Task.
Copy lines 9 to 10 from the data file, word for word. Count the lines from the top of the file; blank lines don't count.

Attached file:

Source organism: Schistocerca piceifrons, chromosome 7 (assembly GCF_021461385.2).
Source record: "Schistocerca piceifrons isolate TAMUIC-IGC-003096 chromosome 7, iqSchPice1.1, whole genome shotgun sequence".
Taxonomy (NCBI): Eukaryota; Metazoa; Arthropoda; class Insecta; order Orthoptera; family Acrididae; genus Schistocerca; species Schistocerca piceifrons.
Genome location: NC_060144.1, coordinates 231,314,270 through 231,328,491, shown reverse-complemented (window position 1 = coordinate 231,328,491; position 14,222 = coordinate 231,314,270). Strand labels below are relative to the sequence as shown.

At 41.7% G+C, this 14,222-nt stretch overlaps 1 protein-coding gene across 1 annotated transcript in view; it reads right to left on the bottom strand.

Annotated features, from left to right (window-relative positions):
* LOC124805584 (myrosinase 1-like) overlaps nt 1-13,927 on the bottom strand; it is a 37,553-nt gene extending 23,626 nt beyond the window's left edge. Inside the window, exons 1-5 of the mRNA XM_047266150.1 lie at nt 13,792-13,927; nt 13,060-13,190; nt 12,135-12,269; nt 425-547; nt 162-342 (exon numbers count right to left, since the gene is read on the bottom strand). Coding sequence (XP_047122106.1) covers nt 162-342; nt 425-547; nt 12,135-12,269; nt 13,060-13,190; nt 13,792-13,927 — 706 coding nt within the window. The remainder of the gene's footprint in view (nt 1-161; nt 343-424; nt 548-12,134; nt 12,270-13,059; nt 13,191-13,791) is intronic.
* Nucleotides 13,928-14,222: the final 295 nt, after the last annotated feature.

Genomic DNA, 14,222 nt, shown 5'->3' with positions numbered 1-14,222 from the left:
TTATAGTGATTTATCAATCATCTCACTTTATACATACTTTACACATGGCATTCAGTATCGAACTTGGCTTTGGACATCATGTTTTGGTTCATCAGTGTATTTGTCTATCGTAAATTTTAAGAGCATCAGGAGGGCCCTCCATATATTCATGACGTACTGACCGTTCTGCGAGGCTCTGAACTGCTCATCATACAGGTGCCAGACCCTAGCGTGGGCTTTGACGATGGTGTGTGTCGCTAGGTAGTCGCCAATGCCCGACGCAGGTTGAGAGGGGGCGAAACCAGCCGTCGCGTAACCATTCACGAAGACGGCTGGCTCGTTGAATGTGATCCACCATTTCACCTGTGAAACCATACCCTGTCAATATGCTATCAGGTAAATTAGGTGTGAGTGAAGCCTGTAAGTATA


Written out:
Genomic DNA, 14,222 nt, shown 5'->3' with positions numbered 1-14,222 from the left:
TTATAGTGATTTATCAATCATCTCACTTTATACATACTTTACACATGGCATTCAGTATCGAACTTGGCTTTGGACATCATGTTTTGGTTCATCAGTGTATTTGTCTATCGTAAATTTTAAGAGCATCAGGAGGGCCCTCCATATATTCATGACGTACTGACCGTTCTGCGAGGCTCTGAACTGCTCATCATACAGGTGCCAGACCCTAGCGTGGGCTTTGACGATGGTGTGTGTCGCTAGGTAGTCGCCAATGCCCGACGCAGGTTGAGAGGGGGCGAAACCAGCCGTCGCGTAACCATTCACGAAGACGGCTGGCTCGTTGAATGTGATCCACCATTTCACCTGTGAAACCATACCCTGTCAATATGCTATCAGGTAAATTAGGTGTGAGTGAAGCCTGTAAGTATA